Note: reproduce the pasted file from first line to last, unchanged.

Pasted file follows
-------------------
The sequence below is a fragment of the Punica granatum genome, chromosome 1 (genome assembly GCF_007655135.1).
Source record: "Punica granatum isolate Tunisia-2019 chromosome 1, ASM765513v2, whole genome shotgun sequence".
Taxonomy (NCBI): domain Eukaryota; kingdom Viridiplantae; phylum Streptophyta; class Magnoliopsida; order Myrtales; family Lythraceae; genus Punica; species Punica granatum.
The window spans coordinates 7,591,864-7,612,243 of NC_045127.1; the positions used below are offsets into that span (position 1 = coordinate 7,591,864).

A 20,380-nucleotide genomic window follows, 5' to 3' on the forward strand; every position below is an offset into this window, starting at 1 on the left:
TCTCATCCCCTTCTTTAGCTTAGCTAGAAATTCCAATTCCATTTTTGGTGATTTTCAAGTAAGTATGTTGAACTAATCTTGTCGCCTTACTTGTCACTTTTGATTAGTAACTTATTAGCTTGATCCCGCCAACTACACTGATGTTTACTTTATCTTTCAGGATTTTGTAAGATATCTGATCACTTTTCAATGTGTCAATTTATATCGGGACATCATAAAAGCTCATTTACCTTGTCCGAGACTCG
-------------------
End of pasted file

The sequence below is a fragment of the Punica granatum genome, chromosome 1 (genome assembly GCF_007655135.1).
Source record: "Punica granatum isolate Tunisia-2019 chromosome 1, ASM765513v2, whole genome shotgun sequence".
Taxonomy (NCBI): domain Eukaryota; kingdom Viridiplantae; phylum Streptophyta; class Magnoliopsida; order Myrtales; family Lythraceae; genus Punica; species Punica granatum.
The window spans coordinates 7,591,864-7,612,243 of NC_045127.1; the positions used below are offsets into that span (position 1 = coordinate 7,591,864).

A 20,380-nucleotide genomic window follows, 5' to 3' on the forward strand; every position below is an offset into this window, starting at 1 on the left:
TCTCATCCCCTTCTTTAGCTTAGCTAGAAATTCCAATTCCATTTTTGGTGATTTTCAAGTAAGTATGTTGAACTAATCTTGTCGCCTTACTTGTCACTTTTGATTAGTAACTTATTAGCTTGATCCCGCCAACTACACTGATGTTTACTTTATCTTTCAGGATTTTGTAAGATATCTGATCACTTTTCAATGTGTCAATTTATATCGGGACATCATAAAAGCTCATTTACCTTGTCCGAGACTCG